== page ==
For so many reasons, the Christmas holiday season can be the hardest time of the year, especially once you find yourself and/or others with whom you celebrate living in the world of cancer. And it may even be harder if a loved one may be absent from the picture for any one of so many reasons which can make us feel really sad. For others, the idea of “going home” for the holidays brings back memories of fighting and arguing and some of the saddest times in their lives. Or going home and being with the family may not be feasible because one can’t afford the price of a ticket to travel or they may not be able to get the time off work or they may have to spend the time with a spouse’s family rather than their own. Or you may be too sick to travel or prefer not to been seen by others if you are dealing with the treatments for cancer. So what is one suppose to do?
The most important thing to remember is that Christmas is not “about a present” but “who is present” so I hope that will help you to make the choice of what, or who, is best for you during this holiday season.Barbara Jacoby
Well, for the holidays, I used to travel home every year to spend the time with my family. But, after my parents died, I did spend a couple of years at my sister’s home but then it became too difficult to join her and her family for Christmas. But, in doing so, I missed a lot of the traditions that we used to have and observe but it was okay because I was spending the time with my husband. But as the years passed, I decided to start bringing back some of the old traditions as well as starting some new ones in our home.
For example, since we live in such a warm climate, it really isn’t a good idea to have a live tree because they dry out so quickly even if watered daily, as directed. Therefore, we invested in an artificial one and that became the centerpiece for a whole new tradition. Now the tree goes up the day before Thanksgiving and gets decorated with the host of very special ornaments that I have collected over the years and we have the “official” tree lighting on Thanksgiving night after dinner is over to begin the holiday season. And that way, all of the hard work and beauty of the tree can be enjoyed for a few weeks rather than days.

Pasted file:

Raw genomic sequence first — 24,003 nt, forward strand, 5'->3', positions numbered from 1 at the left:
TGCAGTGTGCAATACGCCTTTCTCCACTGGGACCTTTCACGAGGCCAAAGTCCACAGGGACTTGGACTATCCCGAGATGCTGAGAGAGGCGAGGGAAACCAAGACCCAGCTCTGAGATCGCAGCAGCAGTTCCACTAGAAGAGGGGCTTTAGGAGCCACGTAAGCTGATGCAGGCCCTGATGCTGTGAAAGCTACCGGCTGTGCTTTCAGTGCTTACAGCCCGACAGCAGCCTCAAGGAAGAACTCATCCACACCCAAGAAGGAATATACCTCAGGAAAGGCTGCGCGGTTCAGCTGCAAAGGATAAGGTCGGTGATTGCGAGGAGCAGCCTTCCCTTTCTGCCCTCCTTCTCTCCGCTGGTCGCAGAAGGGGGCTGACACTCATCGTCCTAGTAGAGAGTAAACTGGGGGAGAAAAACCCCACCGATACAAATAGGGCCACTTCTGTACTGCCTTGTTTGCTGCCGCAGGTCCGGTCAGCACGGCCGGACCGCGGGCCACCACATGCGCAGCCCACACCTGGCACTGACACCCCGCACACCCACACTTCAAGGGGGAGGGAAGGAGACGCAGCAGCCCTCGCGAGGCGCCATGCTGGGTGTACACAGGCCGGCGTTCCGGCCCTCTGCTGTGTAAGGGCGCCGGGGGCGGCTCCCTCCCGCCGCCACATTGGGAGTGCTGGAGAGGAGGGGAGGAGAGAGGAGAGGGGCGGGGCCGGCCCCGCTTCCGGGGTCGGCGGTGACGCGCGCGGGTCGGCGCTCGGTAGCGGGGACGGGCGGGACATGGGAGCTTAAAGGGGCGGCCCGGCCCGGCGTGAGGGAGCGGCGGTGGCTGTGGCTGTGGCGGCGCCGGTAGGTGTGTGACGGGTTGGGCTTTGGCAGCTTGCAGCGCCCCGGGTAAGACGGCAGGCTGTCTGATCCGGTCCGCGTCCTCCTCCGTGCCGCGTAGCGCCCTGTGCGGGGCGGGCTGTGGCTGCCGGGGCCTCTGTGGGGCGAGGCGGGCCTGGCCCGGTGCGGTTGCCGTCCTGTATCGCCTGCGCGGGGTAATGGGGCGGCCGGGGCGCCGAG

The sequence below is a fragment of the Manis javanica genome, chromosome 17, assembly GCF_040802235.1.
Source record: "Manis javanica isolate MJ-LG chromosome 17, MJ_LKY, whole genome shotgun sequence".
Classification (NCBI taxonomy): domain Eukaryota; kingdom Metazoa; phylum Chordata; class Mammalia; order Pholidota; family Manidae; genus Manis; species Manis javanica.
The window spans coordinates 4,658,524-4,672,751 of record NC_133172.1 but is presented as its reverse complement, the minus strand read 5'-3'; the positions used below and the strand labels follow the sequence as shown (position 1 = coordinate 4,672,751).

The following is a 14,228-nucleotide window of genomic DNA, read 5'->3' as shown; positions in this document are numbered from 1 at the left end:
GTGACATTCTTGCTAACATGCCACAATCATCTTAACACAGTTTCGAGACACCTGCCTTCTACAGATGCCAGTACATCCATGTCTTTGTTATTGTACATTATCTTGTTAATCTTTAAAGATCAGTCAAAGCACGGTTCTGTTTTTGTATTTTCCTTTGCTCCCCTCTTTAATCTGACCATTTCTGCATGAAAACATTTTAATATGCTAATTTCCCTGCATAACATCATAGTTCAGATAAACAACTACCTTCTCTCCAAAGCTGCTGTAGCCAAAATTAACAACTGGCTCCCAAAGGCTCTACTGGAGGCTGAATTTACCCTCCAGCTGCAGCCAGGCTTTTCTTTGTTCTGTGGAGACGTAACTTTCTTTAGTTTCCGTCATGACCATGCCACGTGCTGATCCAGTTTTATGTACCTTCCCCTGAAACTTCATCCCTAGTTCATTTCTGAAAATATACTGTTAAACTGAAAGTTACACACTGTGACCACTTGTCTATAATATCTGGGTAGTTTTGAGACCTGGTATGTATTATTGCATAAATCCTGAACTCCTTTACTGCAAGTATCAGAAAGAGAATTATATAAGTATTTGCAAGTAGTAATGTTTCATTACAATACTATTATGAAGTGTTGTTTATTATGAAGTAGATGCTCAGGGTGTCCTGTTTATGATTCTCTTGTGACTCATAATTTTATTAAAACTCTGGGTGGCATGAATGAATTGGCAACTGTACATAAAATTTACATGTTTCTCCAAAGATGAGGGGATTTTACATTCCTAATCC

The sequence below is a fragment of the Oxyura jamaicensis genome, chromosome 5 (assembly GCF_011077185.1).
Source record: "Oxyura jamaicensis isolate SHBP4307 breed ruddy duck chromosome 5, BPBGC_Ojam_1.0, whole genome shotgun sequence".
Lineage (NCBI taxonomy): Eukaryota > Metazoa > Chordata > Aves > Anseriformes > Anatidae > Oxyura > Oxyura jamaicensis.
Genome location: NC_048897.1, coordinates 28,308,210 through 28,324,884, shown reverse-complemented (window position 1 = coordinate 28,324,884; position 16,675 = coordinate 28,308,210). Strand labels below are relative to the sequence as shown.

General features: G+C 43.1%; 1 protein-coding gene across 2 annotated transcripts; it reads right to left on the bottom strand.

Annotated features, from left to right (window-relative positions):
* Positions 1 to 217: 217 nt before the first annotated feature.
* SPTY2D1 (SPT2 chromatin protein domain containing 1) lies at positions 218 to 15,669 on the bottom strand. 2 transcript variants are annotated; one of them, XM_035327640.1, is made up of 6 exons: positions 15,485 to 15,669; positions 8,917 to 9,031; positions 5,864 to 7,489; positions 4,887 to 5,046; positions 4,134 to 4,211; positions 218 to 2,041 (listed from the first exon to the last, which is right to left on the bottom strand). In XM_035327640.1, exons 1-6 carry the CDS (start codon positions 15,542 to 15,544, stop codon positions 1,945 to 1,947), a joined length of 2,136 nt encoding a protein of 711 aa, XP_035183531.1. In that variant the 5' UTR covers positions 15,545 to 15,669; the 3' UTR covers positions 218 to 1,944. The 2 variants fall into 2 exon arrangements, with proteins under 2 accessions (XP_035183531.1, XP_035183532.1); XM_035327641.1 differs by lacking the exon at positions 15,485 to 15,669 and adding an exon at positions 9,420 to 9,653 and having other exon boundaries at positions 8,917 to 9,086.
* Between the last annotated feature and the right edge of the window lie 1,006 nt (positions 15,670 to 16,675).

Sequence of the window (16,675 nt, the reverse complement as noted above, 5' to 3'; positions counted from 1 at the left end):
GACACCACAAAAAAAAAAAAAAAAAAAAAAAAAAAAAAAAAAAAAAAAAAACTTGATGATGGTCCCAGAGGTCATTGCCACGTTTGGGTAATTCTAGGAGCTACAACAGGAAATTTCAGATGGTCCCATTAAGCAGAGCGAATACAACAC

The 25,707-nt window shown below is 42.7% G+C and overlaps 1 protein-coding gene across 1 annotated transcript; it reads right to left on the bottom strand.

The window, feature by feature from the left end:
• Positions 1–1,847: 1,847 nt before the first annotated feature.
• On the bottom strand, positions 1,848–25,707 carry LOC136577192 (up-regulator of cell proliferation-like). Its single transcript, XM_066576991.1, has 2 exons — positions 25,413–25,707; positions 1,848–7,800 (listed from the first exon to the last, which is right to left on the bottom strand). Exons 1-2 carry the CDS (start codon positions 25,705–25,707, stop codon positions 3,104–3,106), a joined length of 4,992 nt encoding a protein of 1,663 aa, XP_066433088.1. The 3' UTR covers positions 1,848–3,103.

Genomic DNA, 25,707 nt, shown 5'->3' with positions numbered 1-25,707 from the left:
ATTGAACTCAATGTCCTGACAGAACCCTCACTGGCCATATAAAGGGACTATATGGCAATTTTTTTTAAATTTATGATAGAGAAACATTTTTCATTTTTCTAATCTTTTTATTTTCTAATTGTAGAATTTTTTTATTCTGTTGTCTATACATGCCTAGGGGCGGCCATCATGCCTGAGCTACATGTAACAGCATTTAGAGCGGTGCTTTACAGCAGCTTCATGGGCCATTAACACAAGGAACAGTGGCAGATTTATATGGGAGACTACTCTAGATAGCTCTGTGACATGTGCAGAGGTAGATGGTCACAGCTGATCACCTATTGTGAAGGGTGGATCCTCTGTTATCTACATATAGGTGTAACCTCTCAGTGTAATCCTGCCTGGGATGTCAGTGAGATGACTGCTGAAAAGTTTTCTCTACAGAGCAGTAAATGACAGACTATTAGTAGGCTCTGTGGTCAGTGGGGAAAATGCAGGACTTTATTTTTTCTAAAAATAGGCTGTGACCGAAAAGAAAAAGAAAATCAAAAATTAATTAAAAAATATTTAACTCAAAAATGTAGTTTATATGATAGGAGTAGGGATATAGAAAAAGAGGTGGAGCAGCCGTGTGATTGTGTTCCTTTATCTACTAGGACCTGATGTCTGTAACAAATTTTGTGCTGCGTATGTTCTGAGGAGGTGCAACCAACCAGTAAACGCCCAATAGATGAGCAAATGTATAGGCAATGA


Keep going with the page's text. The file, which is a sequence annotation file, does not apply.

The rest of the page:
My point is that the holidays are what we make of them. For some, the holidays are changed forever because of cancer. It may be a new diagnosis or another holiday with advanced cancer. But, regardless of the situation, it is up to us personally to choose how to deal with the holidays. It has been my choice to enjoy them and appreciate that I am here to enjoy them. Maybe I can’t keep up with every past tradition but with some of them I can. And most importantly, I can create new ones, ones that will work perfectly for me and any circumstances in which I find myself.
It isn’t necessary to go anywhere that you don’t want to go and you don’t have to participate in any events If you choose not to do so. If you want to relax at home on Christmas Eve and share a meal with just one special person, no amount of “guilting” should be allowed to interfere. If you want to get up on Christmas morning and open a present – or all of them – before you go to visit with family then that is what you should do. If you don’t feel like baking the usual Christmas cookies, someone else can do that or you can buy them.
There is no one else who should decide what you should do or where you should go. You may find that this is the perfect time for a quick getaway for some relaxation after all the hustle and bustle of the season. But most of all, it’s the true meaning of Christmas that might just help you to decide how to best enjoy your holidays and where to spend them. The most important thing to remember is that Christmas is not “about a present” but “who is present” so I hope that will help you to make the choice of what, or who, is best for you during this holiday season.
Barbara Jacoby is an award winning blogger that has contributed her writings to multiple online publications that have touched readers worldwide.